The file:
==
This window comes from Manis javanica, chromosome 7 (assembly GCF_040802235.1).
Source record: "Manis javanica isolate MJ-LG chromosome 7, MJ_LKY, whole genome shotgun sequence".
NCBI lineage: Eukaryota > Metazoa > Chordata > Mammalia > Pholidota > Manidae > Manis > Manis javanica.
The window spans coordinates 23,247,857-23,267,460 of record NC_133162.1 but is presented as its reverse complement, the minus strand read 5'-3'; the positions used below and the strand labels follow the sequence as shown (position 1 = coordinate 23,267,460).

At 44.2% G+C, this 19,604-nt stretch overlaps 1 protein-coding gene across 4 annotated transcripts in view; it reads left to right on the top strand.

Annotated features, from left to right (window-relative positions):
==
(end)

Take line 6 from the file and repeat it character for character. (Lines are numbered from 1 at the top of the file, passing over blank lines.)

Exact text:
Annotated features, from left to right (window-relative positions):